My mum and I share the practice of sending rainbows. In her recovery from breast cancer, she had come across the writing of Petrea King and as we lived hundreds of kms apart, we used the image ourselves. We would imagine the qualities we wanted to share – courage, strength, resilience, healing etc – being beamed across a vibrant and beautiful rainbow that extended between each of us. From heart to heart. I still use this image when I meditate and am sending love to someone in times of pain and stress. At the very least it gave a a sense of I just made a difference, rather than I just felt helpless and powerless.
The other day I was running. Reluctantly and mechanically. Reminding myself grimly that, for me, running is part of making good art. Slowly, I stopped my internal joyless monologue and became aware of the magical morning sky, the vast open landscape around me, my legs moving well enough to get me home, my nostrils clear. It occurred to me that on at least two occasions in the past 7 years I had thought I’d farewelled my running days for ever. I am grateful I can run at all.
As I ran, thinking about some beloved friends, a very clear image of meditation beads, a mala, emerged. Malas are used in a number of religious traditions and the one I was imagining was a sending rainbows mala. 108* beads to help focus a busy mind, to link to a mindful breath. And in case that mind persisted in wandering (as mine does) 11 different beads, each with a special (very personal) meaning, to draw the mind back to the breath.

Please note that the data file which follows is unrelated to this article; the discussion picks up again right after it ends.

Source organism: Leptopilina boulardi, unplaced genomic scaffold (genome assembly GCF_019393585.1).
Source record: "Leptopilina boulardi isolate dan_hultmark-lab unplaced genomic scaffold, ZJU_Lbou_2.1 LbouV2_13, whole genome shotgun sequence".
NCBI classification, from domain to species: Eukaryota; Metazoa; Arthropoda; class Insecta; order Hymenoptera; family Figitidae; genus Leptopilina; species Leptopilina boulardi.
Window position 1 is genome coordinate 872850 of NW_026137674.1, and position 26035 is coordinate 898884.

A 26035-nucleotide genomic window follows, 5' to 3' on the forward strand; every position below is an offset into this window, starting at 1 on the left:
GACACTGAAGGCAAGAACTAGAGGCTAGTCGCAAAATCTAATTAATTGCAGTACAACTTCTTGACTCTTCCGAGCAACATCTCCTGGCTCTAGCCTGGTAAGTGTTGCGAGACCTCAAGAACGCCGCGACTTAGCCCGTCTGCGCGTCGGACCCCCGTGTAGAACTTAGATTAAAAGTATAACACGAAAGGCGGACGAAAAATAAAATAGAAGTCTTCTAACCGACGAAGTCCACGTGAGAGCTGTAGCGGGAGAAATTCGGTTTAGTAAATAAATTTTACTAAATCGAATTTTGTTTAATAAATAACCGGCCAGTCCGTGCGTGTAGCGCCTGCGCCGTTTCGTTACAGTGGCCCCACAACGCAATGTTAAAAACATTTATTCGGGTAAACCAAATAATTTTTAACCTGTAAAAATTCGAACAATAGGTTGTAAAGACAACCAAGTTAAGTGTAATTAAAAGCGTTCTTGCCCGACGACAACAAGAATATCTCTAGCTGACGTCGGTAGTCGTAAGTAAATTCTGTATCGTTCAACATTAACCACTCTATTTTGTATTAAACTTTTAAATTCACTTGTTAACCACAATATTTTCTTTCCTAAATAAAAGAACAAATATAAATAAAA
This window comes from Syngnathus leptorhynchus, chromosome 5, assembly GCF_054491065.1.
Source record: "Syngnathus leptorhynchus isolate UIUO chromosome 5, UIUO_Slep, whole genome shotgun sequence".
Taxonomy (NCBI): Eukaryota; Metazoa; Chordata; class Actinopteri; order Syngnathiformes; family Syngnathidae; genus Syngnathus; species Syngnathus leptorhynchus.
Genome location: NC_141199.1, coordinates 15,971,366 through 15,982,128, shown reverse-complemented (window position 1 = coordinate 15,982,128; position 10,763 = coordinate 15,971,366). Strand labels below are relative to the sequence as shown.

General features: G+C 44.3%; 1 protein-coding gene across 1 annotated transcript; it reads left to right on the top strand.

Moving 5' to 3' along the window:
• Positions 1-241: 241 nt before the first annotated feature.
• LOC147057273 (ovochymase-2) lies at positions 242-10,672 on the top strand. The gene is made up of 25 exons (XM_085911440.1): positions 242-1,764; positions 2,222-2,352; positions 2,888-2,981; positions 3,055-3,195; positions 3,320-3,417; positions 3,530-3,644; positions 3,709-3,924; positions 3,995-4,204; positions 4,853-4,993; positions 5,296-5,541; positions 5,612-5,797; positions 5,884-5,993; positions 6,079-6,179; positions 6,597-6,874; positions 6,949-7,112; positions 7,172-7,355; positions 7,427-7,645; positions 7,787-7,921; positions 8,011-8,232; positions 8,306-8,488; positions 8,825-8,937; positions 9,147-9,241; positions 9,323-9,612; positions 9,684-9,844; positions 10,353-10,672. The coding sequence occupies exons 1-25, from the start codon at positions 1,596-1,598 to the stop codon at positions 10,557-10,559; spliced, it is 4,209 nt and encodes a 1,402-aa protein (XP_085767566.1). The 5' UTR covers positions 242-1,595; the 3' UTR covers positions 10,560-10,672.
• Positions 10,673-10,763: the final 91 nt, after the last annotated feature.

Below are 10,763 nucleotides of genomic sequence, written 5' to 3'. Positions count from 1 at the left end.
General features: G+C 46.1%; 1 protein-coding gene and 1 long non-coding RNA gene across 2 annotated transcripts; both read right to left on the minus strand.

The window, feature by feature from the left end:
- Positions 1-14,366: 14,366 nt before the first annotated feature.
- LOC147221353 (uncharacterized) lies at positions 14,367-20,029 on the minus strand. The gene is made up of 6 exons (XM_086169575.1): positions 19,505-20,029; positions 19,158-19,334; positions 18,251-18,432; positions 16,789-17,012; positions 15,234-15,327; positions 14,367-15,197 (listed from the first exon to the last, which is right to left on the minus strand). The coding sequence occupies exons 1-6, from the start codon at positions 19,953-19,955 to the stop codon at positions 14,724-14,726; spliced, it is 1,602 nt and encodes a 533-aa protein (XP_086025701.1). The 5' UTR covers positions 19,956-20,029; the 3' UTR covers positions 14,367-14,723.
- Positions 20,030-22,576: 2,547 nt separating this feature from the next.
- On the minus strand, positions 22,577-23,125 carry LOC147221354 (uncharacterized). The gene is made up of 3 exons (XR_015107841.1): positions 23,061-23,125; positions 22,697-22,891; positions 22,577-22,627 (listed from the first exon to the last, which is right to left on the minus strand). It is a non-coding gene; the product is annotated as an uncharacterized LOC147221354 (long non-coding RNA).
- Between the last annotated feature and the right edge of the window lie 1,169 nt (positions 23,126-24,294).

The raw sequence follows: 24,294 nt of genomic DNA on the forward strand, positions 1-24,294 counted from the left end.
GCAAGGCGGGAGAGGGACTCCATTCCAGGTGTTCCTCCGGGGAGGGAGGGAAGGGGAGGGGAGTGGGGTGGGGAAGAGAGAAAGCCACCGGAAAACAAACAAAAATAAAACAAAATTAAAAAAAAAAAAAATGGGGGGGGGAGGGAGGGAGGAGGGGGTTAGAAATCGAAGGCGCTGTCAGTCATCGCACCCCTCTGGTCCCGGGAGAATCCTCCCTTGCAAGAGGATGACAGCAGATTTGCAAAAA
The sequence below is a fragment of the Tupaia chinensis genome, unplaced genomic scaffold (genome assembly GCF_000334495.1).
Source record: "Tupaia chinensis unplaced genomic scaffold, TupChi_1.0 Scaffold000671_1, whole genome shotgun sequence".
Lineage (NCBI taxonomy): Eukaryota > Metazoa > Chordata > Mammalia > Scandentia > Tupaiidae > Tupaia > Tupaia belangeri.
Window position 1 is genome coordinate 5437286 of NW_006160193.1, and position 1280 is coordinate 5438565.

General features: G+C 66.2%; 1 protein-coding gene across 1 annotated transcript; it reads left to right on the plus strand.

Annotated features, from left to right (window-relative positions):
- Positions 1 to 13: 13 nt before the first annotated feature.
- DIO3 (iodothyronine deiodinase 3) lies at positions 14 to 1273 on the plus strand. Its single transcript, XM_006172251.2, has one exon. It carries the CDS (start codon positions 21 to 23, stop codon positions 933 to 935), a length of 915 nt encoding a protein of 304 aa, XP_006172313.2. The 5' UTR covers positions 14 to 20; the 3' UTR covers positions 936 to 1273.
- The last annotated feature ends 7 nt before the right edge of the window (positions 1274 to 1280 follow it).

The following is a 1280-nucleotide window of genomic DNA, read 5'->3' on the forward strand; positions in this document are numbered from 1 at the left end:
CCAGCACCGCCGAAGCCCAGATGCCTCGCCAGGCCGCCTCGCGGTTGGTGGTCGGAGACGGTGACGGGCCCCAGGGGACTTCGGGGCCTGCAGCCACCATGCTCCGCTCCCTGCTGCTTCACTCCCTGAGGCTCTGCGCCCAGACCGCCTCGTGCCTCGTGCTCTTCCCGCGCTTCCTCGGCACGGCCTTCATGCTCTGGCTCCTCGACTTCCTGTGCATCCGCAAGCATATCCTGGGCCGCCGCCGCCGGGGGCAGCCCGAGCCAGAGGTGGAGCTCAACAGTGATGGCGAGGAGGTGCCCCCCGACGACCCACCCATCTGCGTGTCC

A turquoise coloured bird: a symbol of joy;
A faux ivory feather: a reminder to hold things lightly, with openness;
A coral coloured heart: symbolising compassion and love;
An open hand: a symbol of healing, creativity and connection;
A lotus blossom: something beautiful that grows from muddy places;
A spiral: a traditional symbol for energy;
A leaf: symbolising growth and renewal;
A cloud: aaah…my precious clouds…symbolising acceptance, equanimity and wisdom; and that all things pass;
A faux ivory knife: clarity and the capacity to make wise choices; and
A small brass Nepali bell: a reminder to listen, to heed.
Most meditation malas have a large bead called a guru bead or parent bead and for each, I used a lapis teardrop bead I bought over 30 years ago in Nepal. For me they are special like the people I am making the malas for. They also love Nepal.
And with these rainbows, I send love. I will make more.
*108 is a traditional number and there are all sorts of reasons given. I like (being the ace mathematician that I am – ROFL) the fact that it is a harshad number – an integer divisible by the sum of its digits. In Sanskrit, harshad means joy. Nice.